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Tony Fontaine arrives on a rainy night in April and asks for a horse, some food and a little money. He is fleeing to Texas because he has killed Jonas Wilkerson. He explains to Scarlett that Jonas had been putting strange ideas in the minds of the "darkies," even to the point of telling them they had rights to white women. Tony has killed his former overseer who had apparently threatened his sister Sally. Then he went into town to seek out Wilkerson whom he blames for the problems with the blacks. He kills Wilkerson while Ashley holds the crowd back; before he knew what had happened, Ashley had him on a horse and bound for Atlanta. He plans to lay low in Texas for whatever time is necessary, as the Yankees will hang him if he stays in the Georgia.
As Tony leaves, Scarlett has a sudden awakening about the meaning of reconstruction. She realizes that the blacks are on top and are supported by the Yankees. She suddenly understands the concerned objections the men had voiced about her solitary travels back and forth to her mill, realizing that she could be raped or even killed by one of the freedmen (former slaves now free) and, most likely, no one would even be arrested or questioned for it. She sees for the first time that her own interests are not the only things that matter, but that thousands of women like her are frightened and helpless and are being protected by the men who are willing to die for them.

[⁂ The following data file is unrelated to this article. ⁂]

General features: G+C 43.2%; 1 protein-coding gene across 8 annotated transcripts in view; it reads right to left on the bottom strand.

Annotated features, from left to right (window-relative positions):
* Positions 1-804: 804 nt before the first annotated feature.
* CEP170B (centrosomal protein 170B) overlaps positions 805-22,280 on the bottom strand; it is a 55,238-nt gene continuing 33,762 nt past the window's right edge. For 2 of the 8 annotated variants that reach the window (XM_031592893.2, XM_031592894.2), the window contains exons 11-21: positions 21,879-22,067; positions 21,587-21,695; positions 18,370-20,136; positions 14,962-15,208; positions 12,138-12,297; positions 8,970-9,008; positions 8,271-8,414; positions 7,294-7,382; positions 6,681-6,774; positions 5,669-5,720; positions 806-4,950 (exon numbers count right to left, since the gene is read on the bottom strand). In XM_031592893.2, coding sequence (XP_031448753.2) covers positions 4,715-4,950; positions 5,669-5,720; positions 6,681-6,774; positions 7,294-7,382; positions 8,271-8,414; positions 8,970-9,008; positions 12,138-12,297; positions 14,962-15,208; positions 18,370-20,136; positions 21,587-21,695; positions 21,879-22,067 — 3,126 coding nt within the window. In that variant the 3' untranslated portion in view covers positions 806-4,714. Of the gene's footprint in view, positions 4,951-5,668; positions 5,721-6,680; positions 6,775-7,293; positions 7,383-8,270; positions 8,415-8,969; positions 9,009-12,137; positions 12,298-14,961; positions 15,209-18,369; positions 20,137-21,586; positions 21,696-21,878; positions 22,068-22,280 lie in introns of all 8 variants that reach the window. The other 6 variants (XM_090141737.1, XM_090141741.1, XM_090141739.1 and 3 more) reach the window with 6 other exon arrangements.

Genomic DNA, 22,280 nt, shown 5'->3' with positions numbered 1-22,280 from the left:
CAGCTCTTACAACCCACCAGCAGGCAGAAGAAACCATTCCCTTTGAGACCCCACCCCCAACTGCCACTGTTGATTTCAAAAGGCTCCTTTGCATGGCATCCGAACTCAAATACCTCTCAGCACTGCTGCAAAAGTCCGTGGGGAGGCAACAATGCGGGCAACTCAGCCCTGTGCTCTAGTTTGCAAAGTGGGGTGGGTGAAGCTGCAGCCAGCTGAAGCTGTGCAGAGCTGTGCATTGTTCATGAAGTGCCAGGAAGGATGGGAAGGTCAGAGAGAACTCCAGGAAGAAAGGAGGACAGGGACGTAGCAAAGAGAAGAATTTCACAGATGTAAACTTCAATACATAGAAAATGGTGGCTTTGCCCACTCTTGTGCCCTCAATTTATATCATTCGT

On this night, Scarlett also sees something in her husband that she had not seen before. In the presence of Tony, he exhibits a casual fierceness, a bitterness and determination that she canít analyze, nor does he explain it to her. His only explanation is that the trouble will end when the southern men can vote again. Scarlett does not understand what voting has to do with it all. She is concerned about her son Wade, and, now, about another child she will soon be having.
In the weeks after Tonyís escape, Yankee soldiers who think he is hiding there somewhere visit the house frequently. Scarlett hates the blue coats but at the same time is able to see Atlanta in a different light. The former field hand slaves, the lowest caste among even the blacks, have been elevated to positions of authority and enticed with promises of wealth and power.
Atlanta on the surface is a boomtown. People from all over the south are coming to Atlanta to take advantage of the new opportunities; many fine houses have been built, and ornate carriages crowd the streets. However, beneath the surface, poverty and misery abound. The old families have been forced into the dingiest of dwellings and many are dying of starvation that is camouflaged with more euphemistic names.
This chapter provides some additional foreshadowing about Frank. He is involved in something that Scarlett does not understand and is much more of a man than she gives him credit for. However, she is suddenly forced to see that the reconstruction of the south is a process that threatens all of her friends; it isn't just about her and her attempts to save Tara, but about an entire culture's desperate attempt to survive. The problem with elevating the least intelligent of the blacks is that they understand promises of fine things and lives without work, but they are incapable of filling the roles into which they are thrust. Their only means of using their authority is as a threat to the people they once served. She doesn't take seriously the threat to herself, a decision that starts another pattern of foreshadowing and fulfillment.